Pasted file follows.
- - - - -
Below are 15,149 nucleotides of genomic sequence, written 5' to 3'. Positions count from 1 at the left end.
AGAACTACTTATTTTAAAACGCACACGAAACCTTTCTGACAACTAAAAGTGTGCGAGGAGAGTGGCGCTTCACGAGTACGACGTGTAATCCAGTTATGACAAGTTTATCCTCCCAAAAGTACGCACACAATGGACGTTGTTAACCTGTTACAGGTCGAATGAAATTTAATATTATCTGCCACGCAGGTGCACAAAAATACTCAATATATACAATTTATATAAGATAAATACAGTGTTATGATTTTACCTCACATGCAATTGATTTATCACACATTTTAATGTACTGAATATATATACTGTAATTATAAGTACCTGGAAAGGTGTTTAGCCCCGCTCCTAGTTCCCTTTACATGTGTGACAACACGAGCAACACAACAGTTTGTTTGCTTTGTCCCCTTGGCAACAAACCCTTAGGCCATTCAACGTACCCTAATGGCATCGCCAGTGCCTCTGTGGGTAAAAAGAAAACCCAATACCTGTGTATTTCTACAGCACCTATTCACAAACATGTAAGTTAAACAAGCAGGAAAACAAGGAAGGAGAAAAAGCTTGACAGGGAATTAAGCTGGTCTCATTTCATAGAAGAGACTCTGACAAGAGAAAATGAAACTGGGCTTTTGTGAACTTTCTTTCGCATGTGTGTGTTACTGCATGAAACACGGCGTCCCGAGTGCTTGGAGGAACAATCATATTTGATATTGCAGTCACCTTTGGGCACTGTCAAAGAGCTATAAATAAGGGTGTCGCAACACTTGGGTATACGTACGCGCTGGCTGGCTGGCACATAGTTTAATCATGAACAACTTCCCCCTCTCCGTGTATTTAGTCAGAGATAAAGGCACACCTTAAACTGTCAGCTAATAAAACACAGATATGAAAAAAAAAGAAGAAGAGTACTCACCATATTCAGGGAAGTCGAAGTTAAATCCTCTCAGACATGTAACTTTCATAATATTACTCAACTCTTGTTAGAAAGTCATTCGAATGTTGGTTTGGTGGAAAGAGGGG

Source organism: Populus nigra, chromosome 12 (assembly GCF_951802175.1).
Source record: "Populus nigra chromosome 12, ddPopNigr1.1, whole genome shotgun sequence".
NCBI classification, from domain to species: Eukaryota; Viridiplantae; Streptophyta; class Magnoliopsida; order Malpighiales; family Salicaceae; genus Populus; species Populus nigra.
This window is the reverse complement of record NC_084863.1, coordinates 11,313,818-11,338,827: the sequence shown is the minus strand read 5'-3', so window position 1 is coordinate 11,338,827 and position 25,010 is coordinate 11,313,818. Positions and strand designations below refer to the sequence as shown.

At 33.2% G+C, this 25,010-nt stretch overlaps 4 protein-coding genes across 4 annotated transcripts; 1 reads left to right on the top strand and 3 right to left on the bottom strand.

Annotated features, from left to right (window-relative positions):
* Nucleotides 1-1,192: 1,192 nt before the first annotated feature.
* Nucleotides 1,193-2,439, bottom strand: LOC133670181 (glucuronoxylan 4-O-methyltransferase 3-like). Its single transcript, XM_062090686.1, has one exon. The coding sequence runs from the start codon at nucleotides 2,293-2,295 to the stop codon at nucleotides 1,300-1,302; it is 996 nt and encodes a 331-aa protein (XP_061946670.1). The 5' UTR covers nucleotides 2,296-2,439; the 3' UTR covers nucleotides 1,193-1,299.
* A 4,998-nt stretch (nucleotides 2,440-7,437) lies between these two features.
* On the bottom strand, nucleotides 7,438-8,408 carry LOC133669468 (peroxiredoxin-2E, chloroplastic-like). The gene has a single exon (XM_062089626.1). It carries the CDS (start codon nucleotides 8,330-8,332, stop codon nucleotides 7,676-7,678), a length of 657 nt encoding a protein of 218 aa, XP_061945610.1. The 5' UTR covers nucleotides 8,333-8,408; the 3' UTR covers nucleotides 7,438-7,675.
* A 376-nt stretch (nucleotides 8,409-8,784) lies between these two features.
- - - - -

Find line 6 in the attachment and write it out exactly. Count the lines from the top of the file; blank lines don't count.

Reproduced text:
This window is the reverse complement of record NC_084863.1, coordinates 11,313,818-11,338,827: the sequence shown is the minus strand read 5'-3', so window position 1 is coordinate 11,338,827 and position 25,010 is coordinate 11,313,818. Positions and strand designations below refer to the sequence as shown.